Samaha Chapter 3 Smith

Samaha Chapter 3 Smith - Criminal Law Criminal Chapter 3...

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Criminal Law Criminal Law Chapter 3 Chapter 3 The General Principles of The General Principles of Criminal Liability: Criminal Liability: Actus Reus Actus Reus CRJU E314 Criminal Law CRJU E314 Criminal Law Spring 2011, Spring 2011, Mr. Smith Mr. Smith
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2 Samaha’s Three Question Rule Is there a criminal act of some kind? If not, there is no criminal liability. If there is a criminal act, is the act justified? If so, there is no criminal liability. If a criminal act is not justified, is it, nonetheless, excused? If so, there is no criminal liability. If not, then the defendant is guilty.
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3 Proof of Criminal Liability Generally, there are five elements of a crime that the prosecution must prove “beyond a reasonable doubt” in order to convict a defendant of the crime: A criminal act ( actus reus ); A criminal state of mind ( mens rea ); The concurrence of act and state of mind; Any necessary attendant circumstances; and A “criminal” result
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4 The Elements of a Crime All crimes can be broken down into specific elements. Most crimes consist of two major elements: A criminal act, ( actus reus ); and A criminal state of mind ( mens rea ) The vast majority of minor crimes against public order and morals, so-called “strict liability” crimes and public welfare offenses, however, do not require proof of a criminal state of mind ( mens rea ) or that the defendant has caused “criminal” harm.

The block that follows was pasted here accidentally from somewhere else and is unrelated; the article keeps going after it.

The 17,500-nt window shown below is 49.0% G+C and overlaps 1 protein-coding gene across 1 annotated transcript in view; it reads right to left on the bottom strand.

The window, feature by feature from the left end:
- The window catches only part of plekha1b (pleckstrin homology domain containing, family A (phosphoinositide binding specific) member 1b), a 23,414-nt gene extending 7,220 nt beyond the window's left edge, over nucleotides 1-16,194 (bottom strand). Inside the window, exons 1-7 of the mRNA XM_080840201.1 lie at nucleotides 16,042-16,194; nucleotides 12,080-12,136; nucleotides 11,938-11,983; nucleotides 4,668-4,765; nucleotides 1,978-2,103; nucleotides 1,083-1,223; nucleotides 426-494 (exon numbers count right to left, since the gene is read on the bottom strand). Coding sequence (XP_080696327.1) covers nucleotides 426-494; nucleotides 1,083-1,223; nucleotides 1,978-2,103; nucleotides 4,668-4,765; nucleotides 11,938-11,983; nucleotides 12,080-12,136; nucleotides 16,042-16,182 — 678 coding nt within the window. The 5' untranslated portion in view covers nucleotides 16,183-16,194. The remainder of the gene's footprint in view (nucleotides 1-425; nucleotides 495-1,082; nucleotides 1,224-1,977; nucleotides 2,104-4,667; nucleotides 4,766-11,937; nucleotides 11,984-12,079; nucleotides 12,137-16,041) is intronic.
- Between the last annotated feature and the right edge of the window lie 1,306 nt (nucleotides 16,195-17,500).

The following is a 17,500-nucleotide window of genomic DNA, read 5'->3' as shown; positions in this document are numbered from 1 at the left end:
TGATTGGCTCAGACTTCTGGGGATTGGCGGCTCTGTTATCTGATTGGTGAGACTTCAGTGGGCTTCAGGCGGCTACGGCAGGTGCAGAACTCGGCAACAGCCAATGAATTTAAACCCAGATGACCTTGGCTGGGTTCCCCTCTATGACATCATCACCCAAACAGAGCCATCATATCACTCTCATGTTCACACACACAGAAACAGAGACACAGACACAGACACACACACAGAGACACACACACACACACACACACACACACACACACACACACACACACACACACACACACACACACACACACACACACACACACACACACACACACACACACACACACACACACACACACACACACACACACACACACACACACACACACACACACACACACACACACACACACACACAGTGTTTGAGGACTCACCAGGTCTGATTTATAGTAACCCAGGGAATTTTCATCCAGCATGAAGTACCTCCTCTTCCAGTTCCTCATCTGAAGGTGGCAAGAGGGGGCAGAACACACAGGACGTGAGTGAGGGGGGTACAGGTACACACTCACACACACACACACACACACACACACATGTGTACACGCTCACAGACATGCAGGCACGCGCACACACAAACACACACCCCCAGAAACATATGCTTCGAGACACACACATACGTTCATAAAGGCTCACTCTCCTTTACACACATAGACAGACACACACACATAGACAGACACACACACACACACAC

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5 Principles of Punishment Only “criminal” acts can be punished. According to Samaha, thoughts are not punishable because -We have no means of distinguishing between “day dreams” and a “fixed intentions that may pose a real threat to society”; -The criminal law can only be exercised in response to “conduct;” and - Criminal law is based upon a retributive belief that it is morally wrong to punish people for their intentions that are not acted upon.
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6 Actus Reus : The Bad Act “A ctus reus ” refers to the physical aspect of the criminal activity. “ Mens rea, ” to be discussed later, refers to the mental aspect. Actus reus generally includes: a voluntary act that causes social harm. Criminal punishment requires that the accused have committed a criminal, or bad, act ( actus reus ) as a necessary condition for the establishment of criminal liability.
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7 The Voluntary Act Requirement Subject to limited exceptions, a person is not guilty of a crime unless the person’s conduct includes “a voluntary act.” Few statutes defining criminal offenses expressly provide for this requirement but courts treat it as an implicit element of criminal statutes.
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8 What is an Act? An act involves physical behavior, “a bodily
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Samaha Chapter 3 Smith - Criminal Law Criminal Chapter 3...

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